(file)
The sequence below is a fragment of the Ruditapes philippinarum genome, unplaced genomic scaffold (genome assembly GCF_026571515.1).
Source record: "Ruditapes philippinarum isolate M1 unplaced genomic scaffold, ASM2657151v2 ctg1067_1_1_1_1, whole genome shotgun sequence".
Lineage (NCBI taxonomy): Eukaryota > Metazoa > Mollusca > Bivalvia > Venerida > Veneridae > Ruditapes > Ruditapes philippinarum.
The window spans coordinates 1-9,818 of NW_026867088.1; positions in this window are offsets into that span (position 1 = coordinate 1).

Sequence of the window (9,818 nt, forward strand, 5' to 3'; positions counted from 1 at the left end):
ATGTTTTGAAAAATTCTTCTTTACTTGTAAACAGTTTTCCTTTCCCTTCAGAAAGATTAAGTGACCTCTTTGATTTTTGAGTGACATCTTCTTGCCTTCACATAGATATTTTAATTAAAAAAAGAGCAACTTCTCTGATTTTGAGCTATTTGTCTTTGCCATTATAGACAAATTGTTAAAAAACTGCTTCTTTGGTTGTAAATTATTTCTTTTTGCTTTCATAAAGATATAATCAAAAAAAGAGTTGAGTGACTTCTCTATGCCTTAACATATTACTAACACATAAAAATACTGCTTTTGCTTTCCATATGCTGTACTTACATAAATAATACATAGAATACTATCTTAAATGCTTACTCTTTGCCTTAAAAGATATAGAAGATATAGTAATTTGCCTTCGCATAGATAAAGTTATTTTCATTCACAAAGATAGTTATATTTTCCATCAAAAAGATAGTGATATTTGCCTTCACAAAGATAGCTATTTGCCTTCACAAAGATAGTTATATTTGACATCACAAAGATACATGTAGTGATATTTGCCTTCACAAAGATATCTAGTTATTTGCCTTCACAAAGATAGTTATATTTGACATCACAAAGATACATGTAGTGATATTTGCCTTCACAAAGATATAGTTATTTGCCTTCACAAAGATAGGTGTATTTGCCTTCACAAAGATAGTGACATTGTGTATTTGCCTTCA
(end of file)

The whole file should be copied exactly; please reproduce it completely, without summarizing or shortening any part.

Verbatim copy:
The sequence below is a fragment of the Ruditapes philippinarum genome, unplaced genomic scaffold (genome assembly GCF_026571515.1).
Source record: "Ruditapes philippinarum isolate M1 unplaced genomic scaffold, ASM2657151v2 ctg1067_1_1_1_1, whole genome shotgun sequence".
Lineage (NCBI taxonomy): Eukaryota > Metazoa > Mollusca > Bivalvia > Venerida > Veneridae > Ruditapes > Ruditapes philippinarum.
The window spans coordinates 1-9,818 of NW_026867088.1; positions in this window are offsets into that span (position 1 = coordinate 1).

Sequence of the window (9,818 nt, forward strand, 5' to 3'; positions counted from 1 at the left end):
ATGTTTTGAAAAATTCTTCTTTACTTGTAAACAGTTTTCCTTTCCCTTCAGAAAGATTAAGTGACCTCTTTGATTTTTGAGTGACATCTTCTTGCCTTCACATAGATATTTTAATTAAAAAAAGAGCAACTTCTCTGATTTTGAGCTATTTGTCTTTGCCATTATAGACAAATTGTTAAAAAACTGCTTCTTTGGTTGTAAATTATTTCTTTTTGCTTTCATAAAGATATAATCAAAAAAAGAGTTGAGTGACTTCTCTATGCCTTAACATATTACTAACACATAAAAATACTGCTTTTGCTTTCCATATGCTGTACTTACATAAATAATACATAGAATACTATCTTAAATGCTTACTCTTTGCCTTAAAAGATATAGAAGATATAGTAATTTGCCTTCGCATAGATAAAGTTATTTTCATTCACAAAGATAGTTATATTTTCCATCAAAAAGATAGTGATATTTGCCTTCACAAAGATAGCTATTTGCCTTCACAAAGATAGTTATATTTGACATCACAAAGATACATGTAGTGATATTTGCCTTCACAAAGATATCTAGTTATTTGCCTTCACAAAGATAGTTATATTTGACATCACAAAGATACATGTAGTGATATTTGCCTTCACAAAGATATAGTTATTTGCCTTCACAAAGATAGGTGTATTTGCCTTCACAAAGATAGTGACATTGTGTATTTGCCTTCA